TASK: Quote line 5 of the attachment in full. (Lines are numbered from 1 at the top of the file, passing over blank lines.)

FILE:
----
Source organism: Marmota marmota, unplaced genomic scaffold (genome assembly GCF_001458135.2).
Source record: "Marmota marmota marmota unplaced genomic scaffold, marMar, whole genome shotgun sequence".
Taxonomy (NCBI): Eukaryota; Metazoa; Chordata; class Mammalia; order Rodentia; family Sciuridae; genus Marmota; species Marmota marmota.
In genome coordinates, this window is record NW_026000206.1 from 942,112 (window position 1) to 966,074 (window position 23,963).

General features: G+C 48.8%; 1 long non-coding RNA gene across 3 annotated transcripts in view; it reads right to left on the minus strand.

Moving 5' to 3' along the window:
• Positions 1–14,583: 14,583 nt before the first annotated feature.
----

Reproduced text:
General features: G+C 48.8%; 1 long non-coding RNA gene across 3 annotated transcripts in view; it reads right to left on the minus strand.